Marlow, Buckinghamshire facts for kids
Overlooking the River Thames and Marlow
|Population||14,004 (2011 Census)
14,325 (2011 Census)
|OS grid reference|
|Sovereign state||United Kingdom|
|EU Parliament||South East England|
Marlow (historically Great Marlow or Chipping Marlow) is a town and civil parish within Wycombe district in south Buckinghamshire, England. It is located on the River Thames, 4 miles (6.5 km) south-southwest of High Wycombe, 5 miles (8 km) west-northwest of Maidenhead and 33 miles (53 km) west of central London.
The name is recorded in 1015 as Mere lafan, meaning "Land left after the draining of a pond" in Old English.
From Norman times the manor, parish, and later borough were formally known as Great Marlow, distinguishing them from Little Marlow. The ancient parish was large, including rural areas north and west of the town. In 1896 the civil parish of Great Marlow, created in the 19th century from the ancient parish, was divided into Great Marlow Urban District (the town) and Great Marlow civil parish (the rural areas). In 1897 the urban district was renamed Marlow Urban District, and the town has been known simply as Marlow.
Marlow is recorded in the Domesday Book as Merlaue.
Magna Britannia includes the following entry for Marlow: "The manor of Marlow, which had belonged to the Earls of Mercia, was given by William the Conqueror, to his Queen Matilda. Henry the First, bestowed it on his natural son, Robert de Melhent, afterwards Earl of Gloucester, from whom it passed, with that title, to the Clares and Despencers, and from the latter, by female heirs, to the Beauchamps and Nevilles, Earls of Warwick. It continued in the crown from the time of Richard III's marriage with Anne Neville, until Queen Mary granted it to William Lord Paget, in whose family it continued more than a century; after which, it passed, by purchase, to Sir Humphrey Winch, in 1670; to Lord Falkland in 1686; to Sir James Etheridge in 1690; to Sir John Guise in 1718; and to Sir William Clayton in 1736. It is now the property of Sir William Clayton bart. a descendant of the last purchaser".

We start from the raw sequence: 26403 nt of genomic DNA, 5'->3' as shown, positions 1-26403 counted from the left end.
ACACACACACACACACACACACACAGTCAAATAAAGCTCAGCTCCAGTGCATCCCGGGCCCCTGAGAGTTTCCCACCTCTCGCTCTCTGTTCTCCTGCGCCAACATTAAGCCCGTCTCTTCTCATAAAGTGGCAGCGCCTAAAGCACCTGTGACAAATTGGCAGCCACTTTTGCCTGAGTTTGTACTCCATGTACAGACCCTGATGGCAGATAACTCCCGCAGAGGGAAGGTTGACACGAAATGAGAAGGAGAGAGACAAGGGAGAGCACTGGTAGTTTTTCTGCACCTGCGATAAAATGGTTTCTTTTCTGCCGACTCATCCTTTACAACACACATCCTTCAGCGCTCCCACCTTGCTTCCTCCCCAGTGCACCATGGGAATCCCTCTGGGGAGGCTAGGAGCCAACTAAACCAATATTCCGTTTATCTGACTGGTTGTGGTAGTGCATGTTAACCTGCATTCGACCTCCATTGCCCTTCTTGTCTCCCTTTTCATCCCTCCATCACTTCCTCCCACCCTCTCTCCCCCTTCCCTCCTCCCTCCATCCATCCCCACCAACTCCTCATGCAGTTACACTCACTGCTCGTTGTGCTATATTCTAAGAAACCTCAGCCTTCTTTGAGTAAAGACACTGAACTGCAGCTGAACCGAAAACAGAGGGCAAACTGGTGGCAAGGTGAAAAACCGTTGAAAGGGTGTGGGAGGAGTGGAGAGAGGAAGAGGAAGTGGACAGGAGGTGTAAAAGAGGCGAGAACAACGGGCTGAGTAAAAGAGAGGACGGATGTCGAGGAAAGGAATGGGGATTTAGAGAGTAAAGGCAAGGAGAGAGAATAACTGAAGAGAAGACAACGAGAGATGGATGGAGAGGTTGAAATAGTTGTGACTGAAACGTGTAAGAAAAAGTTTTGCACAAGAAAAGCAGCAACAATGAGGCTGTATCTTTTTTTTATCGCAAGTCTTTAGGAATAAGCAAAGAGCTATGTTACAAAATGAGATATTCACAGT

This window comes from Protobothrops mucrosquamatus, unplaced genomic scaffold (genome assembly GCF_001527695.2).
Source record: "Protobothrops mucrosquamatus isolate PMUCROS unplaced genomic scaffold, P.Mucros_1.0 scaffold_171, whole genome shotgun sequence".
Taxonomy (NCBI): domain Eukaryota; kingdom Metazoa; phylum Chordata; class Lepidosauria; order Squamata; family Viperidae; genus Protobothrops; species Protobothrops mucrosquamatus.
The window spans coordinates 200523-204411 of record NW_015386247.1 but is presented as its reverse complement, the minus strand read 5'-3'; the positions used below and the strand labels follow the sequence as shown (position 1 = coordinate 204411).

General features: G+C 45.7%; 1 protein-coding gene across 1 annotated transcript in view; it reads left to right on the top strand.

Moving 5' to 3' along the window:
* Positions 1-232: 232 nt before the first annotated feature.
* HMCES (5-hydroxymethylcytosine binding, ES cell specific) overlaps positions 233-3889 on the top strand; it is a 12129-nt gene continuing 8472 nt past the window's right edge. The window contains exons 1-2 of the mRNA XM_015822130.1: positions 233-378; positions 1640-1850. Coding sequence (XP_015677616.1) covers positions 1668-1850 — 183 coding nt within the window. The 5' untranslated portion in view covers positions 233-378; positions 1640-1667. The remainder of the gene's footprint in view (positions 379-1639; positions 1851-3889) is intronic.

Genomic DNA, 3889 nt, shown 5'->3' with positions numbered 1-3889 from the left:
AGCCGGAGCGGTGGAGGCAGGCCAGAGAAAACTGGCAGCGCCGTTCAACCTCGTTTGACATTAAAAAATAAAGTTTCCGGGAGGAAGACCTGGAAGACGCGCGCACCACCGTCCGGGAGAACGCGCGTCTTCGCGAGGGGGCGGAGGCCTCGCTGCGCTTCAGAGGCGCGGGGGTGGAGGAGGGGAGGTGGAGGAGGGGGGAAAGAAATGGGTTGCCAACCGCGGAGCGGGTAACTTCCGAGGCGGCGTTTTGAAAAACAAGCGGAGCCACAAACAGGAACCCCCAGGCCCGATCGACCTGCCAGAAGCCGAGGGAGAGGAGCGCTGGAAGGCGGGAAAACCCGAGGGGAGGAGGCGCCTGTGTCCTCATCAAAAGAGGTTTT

Marlow owed its importance to its location on the River Thames, where the road from Reading to High Wycombe crosses the river. It had its own market by 1227 (hence the name Chipping Marlow), although the market lapsed before 1600. From 1301 to 1307 the town had its own Member of Parliament, and it returned two members from 1624 to 1867.
Marlow is adjoined by Marlow Bottom, a mile to the north. Little Marlow is nearby to the east along the A4155 Little Marlow Road and Bourne End is further along the same road. To the south across the Thames are Bisham (home of Bisham Abbey) and Cookham Dean, both in Berkshire,
There has been a bridge over the Thames at Marlow since the reign of King Edward III The current bridge is a suspension bridge, designed by William Tierney Clark in 1832, and was a prototype for the much larger Széchenyi Chain Bridge across the River Danube in Budapest.
The Junior Wing of the Royal Military College, later moved to Sandhurst on the borders of Berkshire and Surrey, was once based in West Street, Marlow, at Remnantz, a large house built in the early 18th century which served as the Junior Department of the College from 1801 until 1812. The weather vane on the building features a man firing a cannon and may date from that period. The building is now owned by the Bosley family.
The Hand & Flowers, the first gastropub to hold two Michelin stars, is located on West Street. Like many local pubs, it serves the award-winning beers brewed locally in Marlow Bottom by the Rebellion Beer Company.
Marlow is twinned with
Marlow is served by a railway station which is the terminus of a single-track branch line from Maidenhead. The train service is known as the Marlow Donkey, which was the nickname given to the steam locomotives that once operated on the line. There is also a pub with the same name, located close to the railway station.
Marlow FM 97.5
Marlow FM is a local community radio station that was launched on FM on 11 May 2011. It broadcasts to Marlow and the surrounding areas on 97.5FM, and also streams over the internet. The station provides travel and news updates for the local area.
Marlow was the subject of a poem by Joseph Ashby-Sterry, A Marlow Madrigal.
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Marlow, Buckinghamshire Facts for Kids. Kiddle Encyclopedia.